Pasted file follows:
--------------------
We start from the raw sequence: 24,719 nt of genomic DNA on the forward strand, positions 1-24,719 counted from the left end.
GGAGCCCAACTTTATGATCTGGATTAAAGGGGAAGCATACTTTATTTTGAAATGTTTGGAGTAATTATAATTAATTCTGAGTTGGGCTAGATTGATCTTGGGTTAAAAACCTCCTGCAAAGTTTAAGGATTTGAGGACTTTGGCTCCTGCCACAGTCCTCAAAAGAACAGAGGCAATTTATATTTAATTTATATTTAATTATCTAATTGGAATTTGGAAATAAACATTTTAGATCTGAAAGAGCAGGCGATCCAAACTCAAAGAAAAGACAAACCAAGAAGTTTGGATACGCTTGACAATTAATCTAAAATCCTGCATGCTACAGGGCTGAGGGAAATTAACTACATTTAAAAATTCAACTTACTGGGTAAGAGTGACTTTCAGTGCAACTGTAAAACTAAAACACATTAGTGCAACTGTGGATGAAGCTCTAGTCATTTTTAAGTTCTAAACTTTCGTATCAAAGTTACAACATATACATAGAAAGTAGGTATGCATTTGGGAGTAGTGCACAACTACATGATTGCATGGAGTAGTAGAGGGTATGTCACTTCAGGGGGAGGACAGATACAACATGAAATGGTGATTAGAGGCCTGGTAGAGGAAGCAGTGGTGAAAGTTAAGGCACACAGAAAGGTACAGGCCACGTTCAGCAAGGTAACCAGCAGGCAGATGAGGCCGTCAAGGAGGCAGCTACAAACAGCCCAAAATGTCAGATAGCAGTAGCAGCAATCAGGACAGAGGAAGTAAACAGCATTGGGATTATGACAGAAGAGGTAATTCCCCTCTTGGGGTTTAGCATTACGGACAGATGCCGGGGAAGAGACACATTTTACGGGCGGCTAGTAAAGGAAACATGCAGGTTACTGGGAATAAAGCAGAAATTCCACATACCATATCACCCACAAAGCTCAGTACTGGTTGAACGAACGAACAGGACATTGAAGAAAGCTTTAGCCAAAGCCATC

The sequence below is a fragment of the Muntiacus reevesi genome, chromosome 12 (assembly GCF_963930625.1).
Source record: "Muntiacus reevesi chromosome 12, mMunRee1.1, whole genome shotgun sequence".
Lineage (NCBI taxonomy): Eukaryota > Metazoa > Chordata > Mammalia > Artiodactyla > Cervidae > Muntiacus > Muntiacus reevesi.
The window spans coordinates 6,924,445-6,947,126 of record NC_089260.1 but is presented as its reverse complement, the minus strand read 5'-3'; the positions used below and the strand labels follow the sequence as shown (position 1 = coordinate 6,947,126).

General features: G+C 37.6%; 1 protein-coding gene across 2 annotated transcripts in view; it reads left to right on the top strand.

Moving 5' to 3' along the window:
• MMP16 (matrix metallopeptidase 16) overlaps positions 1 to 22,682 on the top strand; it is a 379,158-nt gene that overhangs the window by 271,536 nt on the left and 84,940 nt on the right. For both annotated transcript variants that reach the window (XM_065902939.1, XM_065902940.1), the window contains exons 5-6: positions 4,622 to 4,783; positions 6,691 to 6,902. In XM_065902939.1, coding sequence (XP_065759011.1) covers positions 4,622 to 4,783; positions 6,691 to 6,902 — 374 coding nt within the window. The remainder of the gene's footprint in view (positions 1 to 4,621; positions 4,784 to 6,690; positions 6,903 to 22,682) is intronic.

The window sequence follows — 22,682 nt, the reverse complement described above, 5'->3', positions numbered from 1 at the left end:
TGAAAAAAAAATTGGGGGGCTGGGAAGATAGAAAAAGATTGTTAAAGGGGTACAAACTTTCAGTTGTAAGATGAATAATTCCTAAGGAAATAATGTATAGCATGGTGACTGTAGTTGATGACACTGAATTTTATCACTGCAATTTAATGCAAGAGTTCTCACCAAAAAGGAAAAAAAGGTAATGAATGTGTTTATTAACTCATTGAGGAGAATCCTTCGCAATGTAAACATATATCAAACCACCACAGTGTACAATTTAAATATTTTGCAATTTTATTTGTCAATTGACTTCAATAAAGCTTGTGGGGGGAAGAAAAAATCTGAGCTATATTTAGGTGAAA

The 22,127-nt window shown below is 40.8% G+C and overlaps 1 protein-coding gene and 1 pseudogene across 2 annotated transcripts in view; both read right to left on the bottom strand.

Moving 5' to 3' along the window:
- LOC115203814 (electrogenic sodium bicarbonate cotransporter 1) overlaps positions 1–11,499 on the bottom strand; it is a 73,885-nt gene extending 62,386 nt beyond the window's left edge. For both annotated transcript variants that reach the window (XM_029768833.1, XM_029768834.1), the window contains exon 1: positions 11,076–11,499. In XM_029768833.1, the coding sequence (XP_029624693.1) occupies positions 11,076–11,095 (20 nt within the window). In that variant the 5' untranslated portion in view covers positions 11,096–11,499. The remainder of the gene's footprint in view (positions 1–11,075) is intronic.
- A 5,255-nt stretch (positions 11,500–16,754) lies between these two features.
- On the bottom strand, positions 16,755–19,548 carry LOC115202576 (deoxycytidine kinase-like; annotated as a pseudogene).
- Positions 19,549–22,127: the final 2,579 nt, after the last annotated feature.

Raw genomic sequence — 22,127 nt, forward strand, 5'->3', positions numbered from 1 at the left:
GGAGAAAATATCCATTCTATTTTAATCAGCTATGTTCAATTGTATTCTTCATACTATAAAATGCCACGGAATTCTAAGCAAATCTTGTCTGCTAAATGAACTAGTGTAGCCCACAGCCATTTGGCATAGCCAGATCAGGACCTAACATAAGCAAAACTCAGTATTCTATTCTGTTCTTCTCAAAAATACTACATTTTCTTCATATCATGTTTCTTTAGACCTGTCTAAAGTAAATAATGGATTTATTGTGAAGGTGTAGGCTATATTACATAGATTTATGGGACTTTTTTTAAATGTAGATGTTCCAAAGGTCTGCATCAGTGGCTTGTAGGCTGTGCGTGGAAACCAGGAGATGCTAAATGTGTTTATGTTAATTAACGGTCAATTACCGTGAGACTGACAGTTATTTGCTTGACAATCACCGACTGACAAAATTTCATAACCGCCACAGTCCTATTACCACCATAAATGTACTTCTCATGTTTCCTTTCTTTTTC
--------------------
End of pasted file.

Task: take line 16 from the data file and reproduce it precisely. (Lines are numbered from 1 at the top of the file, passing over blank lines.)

- On the bottom strand, positions 16,755–19,548 carry LOC115202576 (deoxycytidine kinase-like; annotated as a pseudogene).